Parents of children in special education bring certain expectations to each new school year, and one of them is that services that have been provided in the past will carry over automatically, without any additional parental input. Unfortunately, as anyone who's waited for the special-education bus that never comes on the first day of school or found out after a month that therapy never started can attest, such expectations may be overly optimistic. Whether through deliberate policy shifts, personnel problems, or accidental omissions from IEPs, services can slip through the cracks, and once the school year starts it can be time-consuming for parents to get them going again.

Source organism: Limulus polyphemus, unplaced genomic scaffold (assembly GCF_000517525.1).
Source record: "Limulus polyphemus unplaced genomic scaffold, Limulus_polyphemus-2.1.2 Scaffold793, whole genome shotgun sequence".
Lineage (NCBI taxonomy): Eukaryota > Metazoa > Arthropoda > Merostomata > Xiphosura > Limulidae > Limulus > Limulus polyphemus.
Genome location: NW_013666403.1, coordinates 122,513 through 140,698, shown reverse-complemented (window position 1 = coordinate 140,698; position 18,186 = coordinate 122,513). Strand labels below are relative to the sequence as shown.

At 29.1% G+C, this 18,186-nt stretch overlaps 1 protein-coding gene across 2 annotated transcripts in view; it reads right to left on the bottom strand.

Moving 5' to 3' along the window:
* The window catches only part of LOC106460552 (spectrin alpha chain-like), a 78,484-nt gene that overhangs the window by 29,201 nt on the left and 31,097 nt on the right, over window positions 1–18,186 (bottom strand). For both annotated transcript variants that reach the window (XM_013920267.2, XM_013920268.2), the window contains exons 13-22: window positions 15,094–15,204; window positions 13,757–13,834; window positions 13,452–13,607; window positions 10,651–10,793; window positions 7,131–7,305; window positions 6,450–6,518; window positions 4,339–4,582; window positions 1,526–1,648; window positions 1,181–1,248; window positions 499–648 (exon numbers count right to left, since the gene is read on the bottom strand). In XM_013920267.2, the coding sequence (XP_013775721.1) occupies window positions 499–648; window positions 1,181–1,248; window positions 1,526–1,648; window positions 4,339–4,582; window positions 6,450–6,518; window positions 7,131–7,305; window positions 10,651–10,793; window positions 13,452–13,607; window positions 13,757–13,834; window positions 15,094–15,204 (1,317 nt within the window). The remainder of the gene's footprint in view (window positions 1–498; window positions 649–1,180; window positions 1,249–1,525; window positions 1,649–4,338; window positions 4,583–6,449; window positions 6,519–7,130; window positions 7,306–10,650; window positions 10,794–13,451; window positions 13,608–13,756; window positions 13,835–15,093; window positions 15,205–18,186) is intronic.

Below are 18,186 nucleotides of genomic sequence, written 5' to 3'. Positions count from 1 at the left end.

Fortunately, there's a very easy solution for this, and it's similar to the one we often employ when handling our children's bad behavior: Keep the trouble from starting in the first place, and you won't have to deal with the consequences later. For special-education purposes, this means:
- attending your child's IEP meeting as an active participant
- bringing up each and every service your child has received in the past and receiving an assurance that it will continue (or an explanation of why it will not)
- checking the IEP to make sure that the services are all included as discussed and agreed upon at the meeting